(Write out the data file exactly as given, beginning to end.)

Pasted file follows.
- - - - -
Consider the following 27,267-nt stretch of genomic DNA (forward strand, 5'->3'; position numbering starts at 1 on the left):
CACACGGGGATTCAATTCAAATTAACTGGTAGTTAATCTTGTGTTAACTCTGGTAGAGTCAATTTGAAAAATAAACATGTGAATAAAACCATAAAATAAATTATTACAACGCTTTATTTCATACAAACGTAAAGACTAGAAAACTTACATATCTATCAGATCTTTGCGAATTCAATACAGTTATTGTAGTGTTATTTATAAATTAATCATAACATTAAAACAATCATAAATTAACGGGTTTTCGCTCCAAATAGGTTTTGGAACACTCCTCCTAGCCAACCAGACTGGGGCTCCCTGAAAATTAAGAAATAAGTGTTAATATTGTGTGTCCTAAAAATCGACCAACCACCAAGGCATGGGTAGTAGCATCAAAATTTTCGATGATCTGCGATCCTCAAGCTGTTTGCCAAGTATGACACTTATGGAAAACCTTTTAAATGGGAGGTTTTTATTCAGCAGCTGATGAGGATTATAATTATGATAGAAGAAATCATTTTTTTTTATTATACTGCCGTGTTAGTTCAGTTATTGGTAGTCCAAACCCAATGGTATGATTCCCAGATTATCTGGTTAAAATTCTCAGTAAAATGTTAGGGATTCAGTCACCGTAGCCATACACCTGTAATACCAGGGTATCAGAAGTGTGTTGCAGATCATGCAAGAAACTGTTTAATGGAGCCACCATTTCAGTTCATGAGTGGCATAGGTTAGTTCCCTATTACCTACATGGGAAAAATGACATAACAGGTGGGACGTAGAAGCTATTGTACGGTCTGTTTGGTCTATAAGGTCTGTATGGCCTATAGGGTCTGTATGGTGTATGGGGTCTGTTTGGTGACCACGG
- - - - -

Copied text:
Consider the following 27,267-nt stretch of genomic DNA (forward strand, 5'->3'; position numbering starts at 1 on the left):
CACACGGGGATTCAATTCAAATTAACTGGTAGTTAATCTTGTGTTAACTCTGGTAGAGTCAATTTGAAAAATAAACATGTGAATAAAACCATAAAATAAATTATTACAACGCTTTATTTCATACAAACGTAAAGACTAGAAAACTTACATATCTATCAGATCTTTGCGAATTCAATACAGTTATTGTAGTGTTATTTATAAATTAATCATAACATTAAAACAATCATAAATTAACGGGTTTTCGCTCCAAATAGGTTTTGGAACACTCCTCCTAGCCAACCAGACTGGGGCTCCCTGAAAATTAAGAAATAAGTGTTAATATTGTGTGTCCTAAAAATCGACCAACCACCAAGGCATGGGTAGTAGCATCAAAATTTTCGATGATCTGCGATCCTCAAGCTGTTTGCCAAGTATGACACTTATGGAAAACCTTTTAAATGGGAGGTTTTTATTCAGCAGCTGATGAGGATTATAATTATGATAGAAGAAATCATTTTTTTTTATTATACTGCCGTGTTAGTTCAGTTATTGGTAGTCCAAACCCAATGGTATGATTCCCAGATTATCTGGTTAAAATTCTCAGTAAAATGTTAGGGATTCAGTCACCGTAGCCATACACCTGTAATACCAGGGTATCAGAAGTGTGTTGCAGATCATGCAAGAAACTGTTTAATGGAGCCACCATTTCAGTTCATGAGTGGCATAGGTTAGTTCCCTATTACCTACATGGGAAAAATGACATAACAGGTGGGACGTAGAAGCTATTGTACGGTCTGTTTGGTCTATAAGGTCTGTATGGCCTATAGGGTCTGTATGGTGTATGGGGTCTGTTTGGTGACCACGG